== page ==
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A Prereading Strategy: Using the Vocabulary, Language, Prediction (VLP) Approach
|Grades||6 – 8|
|Lesson Plan Type||Standard Lesson|
|Estimated Time||Five 45-minute lessons|
Willow Grove, Pennsylvania
- Use the Vocabulary, Language, Prediction (VLP) approach to develop vocabulary understanding in content area reading
- Reinforce their understanding of the vocabulary words and their meanings by developing crossword puzzles for their peers
- Develop prediction skills about the text based on the vocabulary identified and explored
- Review their predictions and understanding of the vocabulary and text after reading
- Have students work in groups of three to four. Introduce the lesson by writing the title “Ten Freaky Forces of Nature” on the board and asking the question, “What do you think ‘freaky forces of nature’ could be?” List all possibilities on the board.
- Distribute the Vocabulary, Language, Prediction Worksheet. On the overhead projector or board, list the Vocabulary Words From “Ten Freaky Forces of Nature.” While the students are in their groups, ask them to read the words and use them to brainstorm and describe their idea of a freaky force of nature. To scaffold this assignment, you could say something like, “While I was on vacation in Serbia, a strange funnel appeared in the atmosphere. I thought it was a tornado, but I also observed huge rogue waves and expected to see a tsunami hit land.” Each group should verbally describe a freaky force of nature.
- Remind students about their brainstormed freaky forces of nature.
- Using an overhead projector or an interactive whiteboard, begin asking language questions based on student knowledge. Students likely will not know what pyroclastic means; however, this word can be introduced using the prefix pyro. The word silicon can be introduced using phonetic sounds. (When working with a different story, identify which vocabulary words and categories to choose. You may not need all categories for a particular lesson.) For each question you ask, record the students’ answers on the board and have the students record the answers on their Vocabulary, Language, Prediction Worksheet. Students should not use a dictionary for this part of the lesson. For each area, ask questions, such as the following, and write students’ answers on the board.
Which word means “deceitful”?
Which word means the same as “hot”?
Which word means the same as “freaky”?
Which word means the opposite of “build, construct”?
Group all the words that have to do with weather.
Answer: waterspouts, tornado, earthquake, tsunami, avalanches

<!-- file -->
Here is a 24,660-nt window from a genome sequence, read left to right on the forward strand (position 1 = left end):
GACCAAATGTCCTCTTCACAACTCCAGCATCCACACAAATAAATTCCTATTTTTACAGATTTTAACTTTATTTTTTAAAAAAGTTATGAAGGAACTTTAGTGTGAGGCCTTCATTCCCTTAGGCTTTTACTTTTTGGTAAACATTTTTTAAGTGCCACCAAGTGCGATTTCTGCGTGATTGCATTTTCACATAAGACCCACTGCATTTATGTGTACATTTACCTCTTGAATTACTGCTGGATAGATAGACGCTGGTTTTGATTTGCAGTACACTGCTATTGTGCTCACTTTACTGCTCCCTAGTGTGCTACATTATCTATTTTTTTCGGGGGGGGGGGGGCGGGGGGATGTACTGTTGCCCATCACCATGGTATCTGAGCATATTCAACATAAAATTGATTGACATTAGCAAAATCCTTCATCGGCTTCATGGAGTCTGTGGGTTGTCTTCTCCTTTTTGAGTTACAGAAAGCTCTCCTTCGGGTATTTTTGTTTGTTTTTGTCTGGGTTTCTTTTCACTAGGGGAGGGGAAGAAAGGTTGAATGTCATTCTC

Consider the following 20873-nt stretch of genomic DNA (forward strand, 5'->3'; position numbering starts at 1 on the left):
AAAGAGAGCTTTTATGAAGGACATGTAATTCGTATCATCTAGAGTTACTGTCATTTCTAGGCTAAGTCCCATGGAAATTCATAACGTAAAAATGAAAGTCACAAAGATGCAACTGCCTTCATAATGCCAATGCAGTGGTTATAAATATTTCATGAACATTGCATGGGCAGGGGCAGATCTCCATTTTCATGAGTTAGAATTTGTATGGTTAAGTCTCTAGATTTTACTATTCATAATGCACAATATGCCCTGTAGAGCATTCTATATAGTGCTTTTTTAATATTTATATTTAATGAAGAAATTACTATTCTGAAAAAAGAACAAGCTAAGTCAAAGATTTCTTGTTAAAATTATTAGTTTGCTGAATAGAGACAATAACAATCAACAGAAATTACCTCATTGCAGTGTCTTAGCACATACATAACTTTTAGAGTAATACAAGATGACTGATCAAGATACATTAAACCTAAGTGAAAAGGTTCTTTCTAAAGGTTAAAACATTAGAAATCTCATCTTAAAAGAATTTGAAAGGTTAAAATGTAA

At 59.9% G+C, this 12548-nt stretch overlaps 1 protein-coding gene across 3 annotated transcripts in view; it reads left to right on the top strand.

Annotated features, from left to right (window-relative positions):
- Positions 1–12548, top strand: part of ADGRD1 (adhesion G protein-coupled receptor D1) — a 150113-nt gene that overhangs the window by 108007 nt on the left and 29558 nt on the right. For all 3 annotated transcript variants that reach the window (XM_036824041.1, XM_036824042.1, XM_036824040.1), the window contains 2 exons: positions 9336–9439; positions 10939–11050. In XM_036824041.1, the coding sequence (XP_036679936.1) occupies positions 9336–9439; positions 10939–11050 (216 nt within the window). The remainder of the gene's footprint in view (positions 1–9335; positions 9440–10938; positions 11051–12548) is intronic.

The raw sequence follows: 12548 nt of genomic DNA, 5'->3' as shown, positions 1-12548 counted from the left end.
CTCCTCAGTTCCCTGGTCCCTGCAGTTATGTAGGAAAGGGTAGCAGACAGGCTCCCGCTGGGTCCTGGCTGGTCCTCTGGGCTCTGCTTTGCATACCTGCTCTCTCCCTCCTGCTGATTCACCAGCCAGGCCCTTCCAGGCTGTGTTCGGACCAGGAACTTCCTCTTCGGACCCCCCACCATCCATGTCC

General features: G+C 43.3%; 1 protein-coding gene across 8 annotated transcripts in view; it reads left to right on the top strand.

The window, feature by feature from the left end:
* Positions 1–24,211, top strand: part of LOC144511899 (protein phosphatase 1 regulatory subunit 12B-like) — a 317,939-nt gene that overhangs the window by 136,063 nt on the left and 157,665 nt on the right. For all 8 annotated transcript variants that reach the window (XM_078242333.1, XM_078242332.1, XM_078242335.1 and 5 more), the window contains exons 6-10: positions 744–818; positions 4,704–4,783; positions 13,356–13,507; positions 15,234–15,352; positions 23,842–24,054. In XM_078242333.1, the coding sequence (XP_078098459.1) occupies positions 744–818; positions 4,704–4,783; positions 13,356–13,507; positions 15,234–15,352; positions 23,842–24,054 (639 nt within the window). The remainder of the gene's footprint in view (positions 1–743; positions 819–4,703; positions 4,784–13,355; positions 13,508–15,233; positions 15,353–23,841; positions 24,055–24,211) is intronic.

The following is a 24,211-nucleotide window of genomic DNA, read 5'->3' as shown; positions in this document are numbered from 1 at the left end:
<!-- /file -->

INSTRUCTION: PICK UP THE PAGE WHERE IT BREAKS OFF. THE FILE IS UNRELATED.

Group all the words that have to do with heat.
Answer: molten, vaporizes, scalding, magma, hydrothermal
Context (words that are familiar to students)
The shining star ______________ in the night sky. (shimmers)
The ice on the train tracks caused the train to ___________. (derail)
A pipe broke in our kitchen and water began to ___________ onto the floor. (gush)
Using a dictionary or Merriam-Webster’s Word Central, find the definition of funnel as used in this sentence: We used a funnel to separate the noodles from the juice in the soup.
Definition: A funnel is a utensil usually shaped like a hollow cone with a tube extending from the point and used to catch and direct a downward flow (as of liquid).
Which word fits into this sentence? The helicopter ___________ over the accident waiting to land on the airstrip. (hovered)
Parts of Speech
Which words are verbs or action words?
Answer: gush, consume, vaporize, shimmer, hover, funnel
Which words name something?
Answer: avalanches, atmosphere, tornado, auroras, tsunami, waterspouts, phenomenon
Which word is a proper noun?
Phonic analysis: In which word(s) do you find the same sound of i as in still.
Answer: silicon and kilometers
Which word(s) has a prefix meaning “fire, heat, hot temperature?”
Which word rhymes with “poetic”?
- Have students continue to work in their groups from Session 1. Use the questions prepared ahead of time that relate to prediction. Below are sample questions and some possible student answers that can be used for this particular lesson. The categories include characterization, setting, mood or feeling, reality/fantasy, and events/outcomes. These categories will help to predict what the story is about. (You can decide on your own categories for use with other content area stories.)
Record students’ answers on the board or overhead to increase comprehension during the reading portion of the lesson.